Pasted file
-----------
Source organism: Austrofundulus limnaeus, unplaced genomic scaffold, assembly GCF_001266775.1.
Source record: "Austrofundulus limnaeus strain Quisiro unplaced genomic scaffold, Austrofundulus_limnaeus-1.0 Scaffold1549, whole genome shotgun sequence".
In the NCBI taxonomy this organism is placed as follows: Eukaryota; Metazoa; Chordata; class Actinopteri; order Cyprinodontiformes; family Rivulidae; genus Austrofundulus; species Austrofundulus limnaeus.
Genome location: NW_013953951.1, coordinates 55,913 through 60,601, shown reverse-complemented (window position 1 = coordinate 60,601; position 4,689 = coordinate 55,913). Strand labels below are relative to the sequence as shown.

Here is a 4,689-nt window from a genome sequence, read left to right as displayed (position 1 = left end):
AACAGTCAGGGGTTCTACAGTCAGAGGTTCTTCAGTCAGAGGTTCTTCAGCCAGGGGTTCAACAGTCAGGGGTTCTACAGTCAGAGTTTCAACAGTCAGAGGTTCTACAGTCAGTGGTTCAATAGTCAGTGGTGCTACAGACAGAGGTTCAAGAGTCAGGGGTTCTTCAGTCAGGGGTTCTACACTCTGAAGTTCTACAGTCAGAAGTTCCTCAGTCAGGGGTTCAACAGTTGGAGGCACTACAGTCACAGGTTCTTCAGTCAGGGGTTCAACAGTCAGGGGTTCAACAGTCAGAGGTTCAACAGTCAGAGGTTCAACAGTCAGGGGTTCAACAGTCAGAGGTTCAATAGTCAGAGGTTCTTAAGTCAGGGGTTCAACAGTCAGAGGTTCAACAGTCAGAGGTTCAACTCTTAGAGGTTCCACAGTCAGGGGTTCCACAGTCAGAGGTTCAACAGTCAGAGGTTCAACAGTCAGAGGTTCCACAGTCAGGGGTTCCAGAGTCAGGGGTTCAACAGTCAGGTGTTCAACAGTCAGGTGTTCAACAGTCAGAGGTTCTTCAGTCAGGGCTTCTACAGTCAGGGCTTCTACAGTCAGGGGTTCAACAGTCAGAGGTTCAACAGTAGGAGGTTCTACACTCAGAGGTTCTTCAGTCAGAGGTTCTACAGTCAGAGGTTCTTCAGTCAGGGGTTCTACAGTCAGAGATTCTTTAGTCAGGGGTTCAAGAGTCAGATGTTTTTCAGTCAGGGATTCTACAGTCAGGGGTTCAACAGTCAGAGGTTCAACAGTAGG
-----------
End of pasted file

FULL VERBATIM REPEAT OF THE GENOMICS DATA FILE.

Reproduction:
Source organism: Austrofundulus limnaeus, unplaced genomic scaffold, assembly GCF_001266775.1.
Source record: "Austrofundulus limnaeus strain Quisiro unplaced genomic scaffold, Austrofundulus_limnaeus-1.0 Scaffold1549, whole genome shotgun sequence".
In the NCBI taxonomy this organism is placed as follows: Eukaryota; Metazoa; Chordata; class Actinopteri; order Cyprinodontiformes; family Rivulidae; genus Austrofundulus; species Austrofundulus limnaeus.
Genome location: NW_013953951.1, coordinates 55,913 through 60,601, shown reverse-complemented (window position 1 = coordinate 60,601; position 4,689 = coordinate 55,913). Strand labels below are relative to the sequence as shown.

Here is a 4,689-nt window from a genome sequence, read left to right as displayed (position 1 = left end):
AACAGTCAGGGGTTCTACAGTCAGAGGTTCTTCAGTCAGAGGTTCTTCAGCCAGGGGTTCAACAGTCAGGGGTTCTACAGTCAGAGTTTCAACAGTCAGAGGTTCTACAGTCAGTGGTTCAATAGTCAGTGGTGCTACAGACAGAGGTTCAAGAGTCAGGGGTTCTTCAGTCAGGGGTTCTACACTCTGAAGTTCTACAGTCAGAAGTTCCTCAGTCAGGGGTTCAACAGTTGGAGGCACTACAGTCACAGGTTCTTCAGTCAGGGGTTCAACAGTCAGGGGTTCAACAGTCAGAGGTTCAACAGTCAGAGGTTCAACAGTCAGGGGTTCAACAGTCAGAGGTTCAATAGTCAGAGGTTCTTAAGTCAGGGGTTCAACAGTCAGAGGTTCAACAGTCAGAGGTTCAACTCTTAGAGGTTCCACAGTCAGGGGTTCCACAGTCAGAGGTTCAACAGTCAGAGGTTCAACAGTCAGAGGTTCCACAGTCAGGGGTTCCAGAGTCAGGGGTTCAACAGTCAGGTGTTCAACAGTCAGGTGTTCAACAGTCAGAGGTTCTTCAGTCAGGGCTTCTACAGTCAGGGCTTCTACAGTCAGGGGTTCAACAGTCAGAGGTTCAACAGTAGGAGGTTCTACACTCAGAGGTTCTTCAGTCAGAGGTTCTACAGTCAGAGGTTCTTCAGTCAGGGGTTCTACAGTCAGAGATTCTTTAGTCAGGGGTTCAAGAGTCAGATGTTTTTCAGTCAGGGATTCTACAGTCAGGGGTTCAACAGTCAGAGGTTCAACAGTAGG